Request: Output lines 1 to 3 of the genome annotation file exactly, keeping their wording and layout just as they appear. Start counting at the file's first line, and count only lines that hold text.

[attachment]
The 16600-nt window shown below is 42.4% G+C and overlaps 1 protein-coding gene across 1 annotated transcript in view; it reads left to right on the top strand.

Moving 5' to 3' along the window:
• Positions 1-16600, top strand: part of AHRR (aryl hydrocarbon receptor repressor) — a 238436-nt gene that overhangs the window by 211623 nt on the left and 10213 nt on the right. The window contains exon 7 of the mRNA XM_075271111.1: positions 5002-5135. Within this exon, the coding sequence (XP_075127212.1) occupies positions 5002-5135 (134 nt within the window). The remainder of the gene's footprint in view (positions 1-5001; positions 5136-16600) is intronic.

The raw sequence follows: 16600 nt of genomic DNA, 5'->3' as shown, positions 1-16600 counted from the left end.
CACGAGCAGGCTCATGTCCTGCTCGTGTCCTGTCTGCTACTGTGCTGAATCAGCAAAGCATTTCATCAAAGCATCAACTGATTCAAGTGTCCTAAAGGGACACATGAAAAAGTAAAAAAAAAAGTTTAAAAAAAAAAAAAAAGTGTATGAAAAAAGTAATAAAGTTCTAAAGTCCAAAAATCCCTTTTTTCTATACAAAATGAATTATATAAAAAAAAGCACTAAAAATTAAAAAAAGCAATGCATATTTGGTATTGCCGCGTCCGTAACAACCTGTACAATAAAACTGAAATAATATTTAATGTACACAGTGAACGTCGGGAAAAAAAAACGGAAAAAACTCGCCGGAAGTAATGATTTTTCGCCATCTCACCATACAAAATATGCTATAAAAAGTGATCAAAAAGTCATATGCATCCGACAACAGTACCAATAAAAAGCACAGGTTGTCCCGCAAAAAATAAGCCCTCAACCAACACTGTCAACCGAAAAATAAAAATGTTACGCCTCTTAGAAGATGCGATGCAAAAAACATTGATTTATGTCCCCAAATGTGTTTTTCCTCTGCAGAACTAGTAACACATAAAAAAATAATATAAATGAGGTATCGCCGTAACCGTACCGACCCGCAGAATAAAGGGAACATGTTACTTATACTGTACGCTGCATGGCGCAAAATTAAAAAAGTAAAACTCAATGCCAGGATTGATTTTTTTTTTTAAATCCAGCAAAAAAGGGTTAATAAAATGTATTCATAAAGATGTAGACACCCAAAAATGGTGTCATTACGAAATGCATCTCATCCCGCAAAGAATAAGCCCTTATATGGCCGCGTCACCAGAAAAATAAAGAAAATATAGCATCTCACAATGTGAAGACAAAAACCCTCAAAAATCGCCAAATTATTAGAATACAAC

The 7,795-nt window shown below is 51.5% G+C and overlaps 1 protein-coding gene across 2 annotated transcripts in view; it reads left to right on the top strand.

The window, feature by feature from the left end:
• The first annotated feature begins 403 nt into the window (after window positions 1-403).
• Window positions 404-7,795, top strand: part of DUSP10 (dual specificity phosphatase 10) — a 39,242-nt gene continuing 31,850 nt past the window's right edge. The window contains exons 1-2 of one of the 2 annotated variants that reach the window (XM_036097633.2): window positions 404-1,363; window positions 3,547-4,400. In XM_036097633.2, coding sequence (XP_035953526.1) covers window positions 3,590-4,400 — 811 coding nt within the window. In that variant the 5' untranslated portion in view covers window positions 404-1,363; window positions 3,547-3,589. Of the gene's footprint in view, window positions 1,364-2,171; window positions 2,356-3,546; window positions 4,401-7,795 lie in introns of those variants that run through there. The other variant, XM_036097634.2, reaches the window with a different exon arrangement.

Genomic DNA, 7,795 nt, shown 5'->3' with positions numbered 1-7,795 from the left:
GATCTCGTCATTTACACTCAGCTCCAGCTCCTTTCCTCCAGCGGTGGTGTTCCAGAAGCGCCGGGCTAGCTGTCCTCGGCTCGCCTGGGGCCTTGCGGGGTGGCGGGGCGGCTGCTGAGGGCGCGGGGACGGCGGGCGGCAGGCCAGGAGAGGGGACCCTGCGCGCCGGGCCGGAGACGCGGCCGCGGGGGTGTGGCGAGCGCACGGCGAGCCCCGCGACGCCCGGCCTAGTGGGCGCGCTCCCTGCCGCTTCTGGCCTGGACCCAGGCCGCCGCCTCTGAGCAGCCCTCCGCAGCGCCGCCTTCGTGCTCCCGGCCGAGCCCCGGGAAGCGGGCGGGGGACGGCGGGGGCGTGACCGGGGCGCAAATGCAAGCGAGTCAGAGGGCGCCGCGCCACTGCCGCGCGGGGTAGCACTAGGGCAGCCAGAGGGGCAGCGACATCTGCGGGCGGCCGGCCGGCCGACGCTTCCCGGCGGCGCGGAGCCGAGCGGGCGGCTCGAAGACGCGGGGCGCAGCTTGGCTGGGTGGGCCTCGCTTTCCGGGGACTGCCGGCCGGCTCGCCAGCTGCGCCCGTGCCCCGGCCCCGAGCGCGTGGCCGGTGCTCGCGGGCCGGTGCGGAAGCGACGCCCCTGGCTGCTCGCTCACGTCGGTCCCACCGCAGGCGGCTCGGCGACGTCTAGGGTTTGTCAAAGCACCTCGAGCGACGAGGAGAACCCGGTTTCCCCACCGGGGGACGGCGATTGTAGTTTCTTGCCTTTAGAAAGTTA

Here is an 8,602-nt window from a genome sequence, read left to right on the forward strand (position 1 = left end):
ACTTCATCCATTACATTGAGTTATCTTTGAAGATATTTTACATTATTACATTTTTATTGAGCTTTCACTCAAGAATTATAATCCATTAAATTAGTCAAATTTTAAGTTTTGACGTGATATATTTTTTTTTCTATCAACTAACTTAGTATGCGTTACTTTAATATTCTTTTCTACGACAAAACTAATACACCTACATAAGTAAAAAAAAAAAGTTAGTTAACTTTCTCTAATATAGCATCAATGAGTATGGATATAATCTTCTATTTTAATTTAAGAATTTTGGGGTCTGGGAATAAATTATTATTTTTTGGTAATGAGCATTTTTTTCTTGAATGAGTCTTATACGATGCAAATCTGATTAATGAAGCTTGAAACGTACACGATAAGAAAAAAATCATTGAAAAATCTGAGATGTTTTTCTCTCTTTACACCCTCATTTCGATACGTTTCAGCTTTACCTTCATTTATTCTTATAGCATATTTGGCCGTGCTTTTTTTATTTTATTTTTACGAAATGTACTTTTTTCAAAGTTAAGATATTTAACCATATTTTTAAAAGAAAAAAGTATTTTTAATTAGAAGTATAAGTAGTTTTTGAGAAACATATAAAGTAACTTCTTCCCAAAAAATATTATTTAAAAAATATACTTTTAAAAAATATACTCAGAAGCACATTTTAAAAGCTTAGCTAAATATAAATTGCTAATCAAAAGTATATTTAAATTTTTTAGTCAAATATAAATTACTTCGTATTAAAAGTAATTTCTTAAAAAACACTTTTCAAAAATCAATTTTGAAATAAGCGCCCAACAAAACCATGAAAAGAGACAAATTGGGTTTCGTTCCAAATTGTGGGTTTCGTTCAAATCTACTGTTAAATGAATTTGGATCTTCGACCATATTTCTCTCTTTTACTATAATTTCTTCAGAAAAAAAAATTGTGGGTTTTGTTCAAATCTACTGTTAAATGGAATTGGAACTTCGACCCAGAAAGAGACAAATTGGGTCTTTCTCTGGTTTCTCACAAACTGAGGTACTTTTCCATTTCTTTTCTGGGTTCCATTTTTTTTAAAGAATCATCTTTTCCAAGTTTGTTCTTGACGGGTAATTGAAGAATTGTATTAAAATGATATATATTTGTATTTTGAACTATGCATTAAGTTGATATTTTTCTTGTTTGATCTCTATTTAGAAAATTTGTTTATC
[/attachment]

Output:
The 16600-nt window shown below is 42.4% G+C and overlaps 1 protein-coding gene across 1 annotated transcript in view; it reads left to right on the top strand.

Moving 5' to 3' along the window:
• Positions 1-16600, top strand: part of AHRR (aryl hydrocarbon receptor repressor) — a 238436-nt gene that overhangs the window by 211623 nt on the left and 10213 nt on the right. The window contains exon 7 of the mRNA XM_075271111.1: positions 5002-5135. Within this exon, the coding sequence (XP_075127212.1) occupies positions 5002-5135 (134 nt within the window). The remainder of the gene's footprint in view (positions 1-5001; positions 5136-16600) is intronic.